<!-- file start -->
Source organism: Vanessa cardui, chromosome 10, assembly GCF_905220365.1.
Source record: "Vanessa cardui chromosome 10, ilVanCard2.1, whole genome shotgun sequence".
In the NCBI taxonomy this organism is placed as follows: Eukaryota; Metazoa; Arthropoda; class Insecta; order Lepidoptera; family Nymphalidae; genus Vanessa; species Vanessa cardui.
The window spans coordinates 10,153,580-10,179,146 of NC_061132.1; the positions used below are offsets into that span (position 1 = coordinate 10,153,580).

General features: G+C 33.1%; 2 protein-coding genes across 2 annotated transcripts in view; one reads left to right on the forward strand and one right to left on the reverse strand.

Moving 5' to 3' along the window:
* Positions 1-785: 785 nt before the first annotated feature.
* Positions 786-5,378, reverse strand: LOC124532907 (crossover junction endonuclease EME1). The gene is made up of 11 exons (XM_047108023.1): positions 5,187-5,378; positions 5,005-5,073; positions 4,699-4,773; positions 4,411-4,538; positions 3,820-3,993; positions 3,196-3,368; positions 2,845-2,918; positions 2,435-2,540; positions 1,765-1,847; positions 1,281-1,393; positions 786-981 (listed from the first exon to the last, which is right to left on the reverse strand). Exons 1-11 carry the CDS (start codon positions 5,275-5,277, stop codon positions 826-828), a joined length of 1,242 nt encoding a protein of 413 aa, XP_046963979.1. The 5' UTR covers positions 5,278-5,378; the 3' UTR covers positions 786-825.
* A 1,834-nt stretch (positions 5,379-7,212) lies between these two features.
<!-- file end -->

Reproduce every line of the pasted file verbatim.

Source organism: Vanessa cardui, chromosome 10, assembly GCF_905220365.1.
Source record: "Vanessa cardui chromosome 10, ilVanCard2.1, whole genome shotgun sequence".
In the NCBI taxonomy this organism is placed as follows: Eukaryota; Metazoa; Arthropoda; class Insecta; order Lepidoptera; family Nymphalidae; genus Vanessa; species Vanessa cardui.
The window spans coordinates 10,153,580-10,179,146 of NC_061132.1; the positions used below are offsets into that span (position 1 = coordinate 10,153,580).

General features: G+C 33.1%; 2 protein-coding genes across 2 annotated transcripts in view; one reads left to right on the forward strand and one right to left on the reverse strand.

Moving 5' to 3' along the window:
* Positions 1-785: 785 nt before the first annotated feature.
* Positions 786-5,378, reverse strand: LOC124532907 (crossover junction endonuclease EME1). The gene is made up of 11 exons (XM_047108023.1): positions 5,187-5,378; positions 5,005-5,073; positions 4,699-4,773; positions 4,411-4,538; positions 3,820-3,993; positions 3,196-3,368; positions 2,845-2,918; positions 2,435-2,540; positions 1,765-1,847; positions 1,281-1,393; positions 786-981 (listed from the first exon to the last, which is right to left on the reverse strand). Exons 1-11 carry the CDS (start codon positions 5,275-5,277, stop codon positions 826-828), a joined length of 1,242 nt encoding a protein of 413 aa, XP_046963979.1. The 5' UTR covers positions 5,278-5,378; the 3' UTR covers positions 786-825.
* A 1,834-nt stretch (positions 5,379-7,212) lies between these two features.